I'd Know Those Teeth Marks Anywhere
How to identify a shark on a biting rampage.
Shark attacks in the Egyptian resort town Sharm el-Sheikh have left four swimmers injured and one dead in the past week. American scientists say they have positively identified two shark-suspects so far. But how do marine biologists figure out whodunit?
In this case, with photographic evidence. Experts think they've determined that the same oceanic white tip shark was responsible for two of the attacks because photographs taken prior to and during both attacks reveal an animal with matching bodily markings. There's no way to track the shark down, but scientists do have a clear idea of what it looks like and could presumably identify it if they happened upon it. As for two of the other three attacks, the experts guess they might have been perpetrated by the same mako shark because the attacks occurred within five minutes and 10 yards of each other, and the bite patterns on the victims were similar. They don't actually know which particular mako shark is responsible.
The case of the oceanic white tip in Egypt is highly unusual: Generally experts are left grasping at straws and can do no more than figure out the species of the attacker and not the appearance of the individual shark. Since photographic evidence is rare, experts fall back on eyewitness reports (detailing the shark's size, color, and markings)—which are notoriously unreliable. People who end up in close proximity to a shark tend to greatly overestimate the animal's size. To make matters worse, 85 percent of people attacked by sharks never see the shark that bit them.
Examination of the bite wound itself can be more useful, because shark teeth differ widely from species to species. From the diameter of the bite, scientists may be able to suss out the shark's size. The way that the victim's flesh is torn surrounding the points of incision can indicate the motion the shark used while biting; some sharks, particularly smaller ones, have the flexibility to vigorously shake their heads while attacking. Examining the bite marks, as well as the places where shark teeth scraped on human bone, can reveal whether the teeth had smooth or serrated edges.
Of course, if scientists can get their hands on part of the actual tooth, that's even more revealing—a sort of bingo moment in establishing what species of shark inflicted the bite. And in fact, it's not uncommon for a shark's teeth to break off mid-bite; sharks are cartilaginous creatures, and their teeth aren't rooted in bone like humans' are. (A shark jaw is like a conveyor belt of teeth; when the tooth in front breaks off in a seal or a surfboard or a human, there's another tooth right behind it to take its place.)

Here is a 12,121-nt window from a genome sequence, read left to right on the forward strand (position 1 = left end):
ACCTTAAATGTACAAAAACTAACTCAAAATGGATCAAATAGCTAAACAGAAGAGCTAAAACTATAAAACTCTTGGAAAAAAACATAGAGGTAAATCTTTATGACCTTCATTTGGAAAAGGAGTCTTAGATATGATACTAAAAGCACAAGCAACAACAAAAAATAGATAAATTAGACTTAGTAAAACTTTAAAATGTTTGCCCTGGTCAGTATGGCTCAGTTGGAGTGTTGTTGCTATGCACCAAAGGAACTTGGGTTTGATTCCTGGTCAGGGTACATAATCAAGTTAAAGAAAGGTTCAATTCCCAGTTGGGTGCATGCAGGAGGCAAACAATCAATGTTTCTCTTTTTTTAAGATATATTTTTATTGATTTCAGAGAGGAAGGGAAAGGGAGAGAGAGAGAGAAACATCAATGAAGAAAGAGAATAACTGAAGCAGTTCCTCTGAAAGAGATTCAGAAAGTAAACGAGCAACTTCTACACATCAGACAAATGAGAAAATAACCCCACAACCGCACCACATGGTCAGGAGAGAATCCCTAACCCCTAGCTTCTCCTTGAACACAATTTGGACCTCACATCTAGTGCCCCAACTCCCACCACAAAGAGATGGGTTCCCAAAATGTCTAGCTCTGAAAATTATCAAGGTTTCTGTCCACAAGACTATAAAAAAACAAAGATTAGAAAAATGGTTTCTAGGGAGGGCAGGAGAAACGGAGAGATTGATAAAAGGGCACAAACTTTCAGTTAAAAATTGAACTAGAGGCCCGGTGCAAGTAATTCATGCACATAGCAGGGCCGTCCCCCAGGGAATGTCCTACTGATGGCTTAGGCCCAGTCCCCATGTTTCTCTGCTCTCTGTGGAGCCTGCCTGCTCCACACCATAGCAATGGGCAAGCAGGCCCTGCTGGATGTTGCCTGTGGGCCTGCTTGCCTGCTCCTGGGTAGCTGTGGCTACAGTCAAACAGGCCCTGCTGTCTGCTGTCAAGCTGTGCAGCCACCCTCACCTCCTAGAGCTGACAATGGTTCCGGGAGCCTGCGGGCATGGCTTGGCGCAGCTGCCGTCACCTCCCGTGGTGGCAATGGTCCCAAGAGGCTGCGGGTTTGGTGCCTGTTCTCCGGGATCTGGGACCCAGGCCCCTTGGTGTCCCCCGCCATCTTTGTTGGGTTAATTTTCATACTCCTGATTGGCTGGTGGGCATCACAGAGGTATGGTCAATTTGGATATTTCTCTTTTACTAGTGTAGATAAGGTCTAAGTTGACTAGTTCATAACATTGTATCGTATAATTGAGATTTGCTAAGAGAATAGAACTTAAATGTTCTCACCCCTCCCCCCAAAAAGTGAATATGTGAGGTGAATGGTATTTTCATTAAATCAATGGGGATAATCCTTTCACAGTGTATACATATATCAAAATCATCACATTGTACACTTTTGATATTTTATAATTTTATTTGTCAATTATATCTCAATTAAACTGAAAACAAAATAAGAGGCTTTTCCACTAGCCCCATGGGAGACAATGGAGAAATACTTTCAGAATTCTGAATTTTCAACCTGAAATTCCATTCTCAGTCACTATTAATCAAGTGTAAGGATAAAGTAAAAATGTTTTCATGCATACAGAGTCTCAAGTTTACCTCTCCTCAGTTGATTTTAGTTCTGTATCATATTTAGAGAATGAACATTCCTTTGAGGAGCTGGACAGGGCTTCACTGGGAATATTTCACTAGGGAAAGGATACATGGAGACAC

If scientists manage to identify the species of shark responsible for the attack, there is actually very little they can do with that information, besides to enter it into a database such as the International Shark Attack File, which tracks shark-attack trends for scientific purposes. Knowing what the shark looks like—as in Egypt—hardly changes the situation. Sharks are transient creatures, and they're unlikely to stick around the same beach for long.
Though historically the response to shark attacks has been martial—fishermen go out and try to capture or kill sharks in the area, in hopes of preventing another attack—scientists nowadays consider that sort of witch hunt a fool's errand that only promotes a false sense of safety. In most cases, how could fishermen possibly know that they've caught the right shark or that the shark they've caught is more likely to attack than any other shark? Scientists suggest focusing not on shark behavior, which we don't understand very well, but on human behavior, which we do. A more enlightened response is to close the beaches for a few days following the attack and to educate beachgoers on ocean safety. Besides, the myth of the rogue, man-eating shark has gone out of fashion. Even Peter Benchley, the author of the book Jaws, admitted late in life that he had done a disservice to sharks in portraying them as monstrous villains.
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Explainer thanks Chris Lowe of the California State University Long Beach Shark Lab, George Burgess, curator of the International Shark Attack File, and John McKosker of the California Academy of Sciences.
Julia Felsenthal is an assistant at Slate.
Photograph of shark by Ablestock.com/Thinkstock.